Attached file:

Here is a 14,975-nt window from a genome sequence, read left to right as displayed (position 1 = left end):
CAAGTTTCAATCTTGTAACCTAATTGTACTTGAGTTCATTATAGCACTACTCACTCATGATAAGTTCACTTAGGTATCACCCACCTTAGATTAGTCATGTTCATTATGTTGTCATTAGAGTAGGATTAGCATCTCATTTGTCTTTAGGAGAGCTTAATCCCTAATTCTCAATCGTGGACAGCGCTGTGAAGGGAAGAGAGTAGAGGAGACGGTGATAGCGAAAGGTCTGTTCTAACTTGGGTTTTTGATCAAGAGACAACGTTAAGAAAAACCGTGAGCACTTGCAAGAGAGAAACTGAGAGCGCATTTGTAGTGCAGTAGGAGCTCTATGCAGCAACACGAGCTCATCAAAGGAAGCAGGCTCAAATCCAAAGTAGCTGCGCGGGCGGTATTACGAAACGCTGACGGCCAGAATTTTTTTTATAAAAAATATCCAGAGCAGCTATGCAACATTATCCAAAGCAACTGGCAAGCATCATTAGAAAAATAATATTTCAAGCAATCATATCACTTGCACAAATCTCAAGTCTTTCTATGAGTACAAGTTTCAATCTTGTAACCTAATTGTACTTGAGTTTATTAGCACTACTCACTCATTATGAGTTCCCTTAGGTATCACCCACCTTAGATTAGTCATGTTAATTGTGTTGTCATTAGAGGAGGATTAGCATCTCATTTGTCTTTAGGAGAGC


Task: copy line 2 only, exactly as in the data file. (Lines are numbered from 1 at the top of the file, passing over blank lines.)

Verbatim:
CAAGTTTCAATCTTGTAACCTAATTGTACTTGAGTTCATTATAGCACTACTCACTCATGATAAGTTCACTTAGGTATCACCCACCTTAGATTAGTCATGTTCATTATGTTGTCATTAGAGTAGGATTAGCATCTCATTTGTCTTTAGGAGAGCTTAATCCCTAATTCTCAATCGTGGACAGCGCTGTGAAGGGAAGAGAGTAGAGGAGACGGTGATAGCGAAAGGTCTGTTCTAACTTGGGTTTTTGATCAAGAGACAACGTTAAGAAAAACCGTGAGCACTTGCAAGAGAGAAACTGAGAGCGCATTTGTAGTGCAGTAGGAGCTCTATGCAGCAACACGAGCTCATCAAAGGAAGCAGGCTCAAATCCAAAGTAGCTGCGCGGGCGGTATTACGAAACGCTGACGGCCAGAATTTTTTTTATAAAAAATATCCAGAGCAGCTATGCAACATTATCCAAAGCAACTGGCAAGCATCATTAGAAAAATAATATTTCAAGCAATCATATCACTTGCACAAATCTCAAGTCTTTCTATGAGTACAAGTTTCAATCTTGTAACCTAATTGTACTTGAGTTTATTAGCACTACTCACTCATTATGAGTTCCCTTAGGTATCACCCACCTTAGATTAGTCATGTTAATTGTGTTGTCATTAGAGGAGGATTAGCATCTCATTTGTCTTTAGGAGAGC